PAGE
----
As the world watched the Ever Given salvage over the last week, the heads of five UN organizations joined together in a call for maritime and air transport workers to be given priority access to COVID-19 vaccines given their key role in supporting global trade.
The joint statement called on governments to prioritize seafarers and aircrew in their national COVID-19 vaccination programs, together with other essential workers.
“For shipping and air transport to continue to operate safely, the safe cross border movement of seafarers and aircrew must be facilitated. We reiterate our call upon countries that have not done so to designate seafarers and aircrew as key workers,” says the joint statement, signed by the heads of the International Civil Aviation Organization (ICAO), the International Labour Organization (ILO), the International Maritime Organization (IMO), the International Organization for Migration (IOM) and the World Health Organization (WHO).
The statement was supported by the International Transport Workers’ Federation (ITF), who reiterated its strong request for seafarers and aviation workers to be given prioritization.
“Governments must prioritise these key workers to allow these to get on with their critical work and maintain critical supply chains that all the world’s people rely on,” said ITF General Secretary Stephen Cotton.
The joint calls comes as an estimated 200,000 seafarers continue to be impacted by the on-going crew change crisis sparked by the COVID-19 pandemic.
“The UN, industry and unions have stepped up where governments have failed throughout this pandemic. From crew change, to aviation health and safety, to vaccination – we have collaborated to build the solutions needed by transport workers where we cannot wait for slow-moving governments to wake up to the crisis,” added Cotton.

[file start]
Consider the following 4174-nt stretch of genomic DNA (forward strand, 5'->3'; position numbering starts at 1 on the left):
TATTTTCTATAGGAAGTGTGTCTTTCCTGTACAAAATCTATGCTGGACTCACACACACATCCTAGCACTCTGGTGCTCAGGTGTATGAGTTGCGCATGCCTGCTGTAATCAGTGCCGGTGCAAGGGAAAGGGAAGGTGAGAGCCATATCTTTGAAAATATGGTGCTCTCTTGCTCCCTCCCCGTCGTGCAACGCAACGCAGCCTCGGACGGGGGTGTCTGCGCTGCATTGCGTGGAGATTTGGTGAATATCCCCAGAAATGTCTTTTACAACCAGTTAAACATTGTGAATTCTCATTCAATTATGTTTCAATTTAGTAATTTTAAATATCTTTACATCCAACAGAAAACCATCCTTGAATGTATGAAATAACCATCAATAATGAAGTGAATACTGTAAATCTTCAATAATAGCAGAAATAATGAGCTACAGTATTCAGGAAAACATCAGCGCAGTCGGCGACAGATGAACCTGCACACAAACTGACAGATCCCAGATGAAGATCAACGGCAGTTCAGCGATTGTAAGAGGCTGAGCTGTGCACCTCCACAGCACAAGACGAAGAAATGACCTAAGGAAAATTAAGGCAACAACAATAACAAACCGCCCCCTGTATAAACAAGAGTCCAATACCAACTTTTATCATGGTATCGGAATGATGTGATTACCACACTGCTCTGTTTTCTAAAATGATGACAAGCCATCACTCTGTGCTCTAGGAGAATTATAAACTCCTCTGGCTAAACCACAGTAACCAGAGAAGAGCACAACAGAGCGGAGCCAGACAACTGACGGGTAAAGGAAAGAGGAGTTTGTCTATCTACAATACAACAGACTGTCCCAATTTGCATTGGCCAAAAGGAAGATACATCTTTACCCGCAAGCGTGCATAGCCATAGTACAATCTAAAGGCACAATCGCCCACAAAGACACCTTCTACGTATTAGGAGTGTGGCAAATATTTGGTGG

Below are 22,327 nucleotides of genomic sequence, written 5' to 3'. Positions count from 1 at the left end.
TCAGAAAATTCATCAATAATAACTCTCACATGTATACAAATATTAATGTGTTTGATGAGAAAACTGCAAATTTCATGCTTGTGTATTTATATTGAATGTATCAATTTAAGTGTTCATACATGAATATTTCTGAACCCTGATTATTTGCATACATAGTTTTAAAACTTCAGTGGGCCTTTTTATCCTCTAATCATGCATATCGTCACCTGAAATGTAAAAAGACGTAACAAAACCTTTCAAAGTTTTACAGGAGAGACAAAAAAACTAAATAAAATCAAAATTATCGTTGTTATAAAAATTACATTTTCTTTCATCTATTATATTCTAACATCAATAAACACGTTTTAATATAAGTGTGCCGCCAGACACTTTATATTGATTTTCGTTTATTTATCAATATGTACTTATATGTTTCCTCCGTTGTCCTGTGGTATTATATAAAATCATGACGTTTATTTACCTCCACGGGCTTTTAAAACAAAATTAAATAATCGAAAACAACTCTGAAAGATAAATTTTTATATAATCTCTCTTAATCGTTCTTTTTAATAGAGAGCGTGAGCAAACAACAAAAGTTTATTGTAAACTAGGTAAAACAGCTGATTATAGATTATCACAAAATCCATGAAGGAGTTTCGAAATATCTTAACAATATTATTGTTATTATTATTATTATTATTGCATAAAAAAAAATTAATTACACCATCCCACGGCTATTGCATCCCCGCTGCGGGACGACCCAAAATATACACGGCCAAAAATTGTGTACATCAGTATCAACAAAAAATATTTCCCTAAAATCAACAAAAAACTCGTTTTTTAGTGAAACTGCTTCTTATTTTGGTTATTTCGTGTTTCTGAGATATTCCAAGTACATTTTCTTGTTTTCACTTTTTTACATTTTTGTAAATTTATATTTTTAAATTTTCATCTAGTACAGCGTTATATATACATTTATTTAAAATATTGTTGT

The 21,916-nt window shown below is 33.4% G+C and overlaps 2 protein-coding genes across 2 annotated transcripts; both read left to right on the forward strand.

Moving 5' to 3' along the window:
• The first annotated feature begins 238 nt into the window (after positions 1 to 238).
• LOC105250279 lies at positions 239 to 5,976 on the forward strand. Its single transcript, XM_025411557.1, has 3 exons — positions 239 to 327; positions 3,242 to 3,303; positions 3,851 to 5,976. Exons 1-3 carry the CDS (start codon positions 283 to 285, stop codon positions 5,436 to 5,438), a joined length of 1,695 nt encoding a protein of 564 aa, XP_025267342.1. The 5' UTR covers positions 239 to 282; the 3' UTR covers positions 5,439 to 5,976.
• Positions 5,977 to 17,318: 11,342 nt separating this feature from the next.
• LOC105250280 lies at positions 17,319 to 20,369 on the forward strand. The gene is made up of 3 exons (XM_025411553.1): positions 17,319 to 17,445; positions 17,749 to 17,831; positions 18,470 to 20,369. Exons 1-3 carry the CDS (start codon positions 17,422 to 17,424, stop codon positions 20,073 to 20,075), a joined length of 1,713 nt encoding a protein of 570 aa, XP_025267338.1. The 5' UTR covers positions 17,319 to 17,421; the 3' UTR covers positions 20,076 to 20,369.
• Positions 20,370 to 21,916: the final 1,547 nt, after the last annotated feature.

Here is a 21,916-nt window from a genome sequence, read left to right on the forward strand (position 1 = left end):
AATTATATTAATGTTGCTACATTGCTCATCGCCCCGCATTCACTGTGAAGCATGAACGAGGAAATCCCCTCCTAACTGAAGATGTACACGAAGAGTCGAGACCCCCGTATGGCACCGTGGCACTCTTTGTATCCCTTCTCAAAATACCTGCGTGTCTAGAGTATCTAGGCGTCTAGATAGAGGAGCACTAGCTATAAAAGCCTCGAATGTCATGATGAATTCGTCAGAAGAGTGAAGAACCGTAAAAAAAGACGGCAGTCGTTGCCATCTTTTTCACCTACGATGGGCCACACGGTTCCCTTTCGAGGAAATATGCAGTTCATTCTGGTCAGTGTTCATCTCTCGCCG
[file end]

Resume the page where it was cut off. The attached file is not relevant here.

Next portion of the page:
International Chamber of Shipping (ICS) said the joint statement reiterates the key role that seafarers play in keeping global trade moving during the pandemic, as well as the hundreds of thousands of seafarers who remain affected by the ‘crew change crisis’.
“To date, shipping’s ongoing crew change crisis has been largely still invisible to the wider public,” said Guy Platten, Secretary General of the ICS. “Crew are working hard around the globe to keep global trade moving, with 200,000 seafarers currently being impacted by overly harsh restrictions which stop them boarding or disembarking ships.”
The ICS also noted that the Suez Canal incident serves as a good reminder to governments and the markets of just how important global shipping is to the supply chains, and said that the incident would likely only exacerbate the already dire situation sea.
“ICS and other organizations have been lobbying hard to get this recognition for seafarers and we urge governments across the globe to heed the call from the United Nations and recognize the fact that successful vaccination programs will rely on those hidden heroes who deliver the vaccines and PPE around the world. Seafarers are a vital part of the vaccine roll out and need to be vaccinated themselves, and not forgotten,” Platten said.
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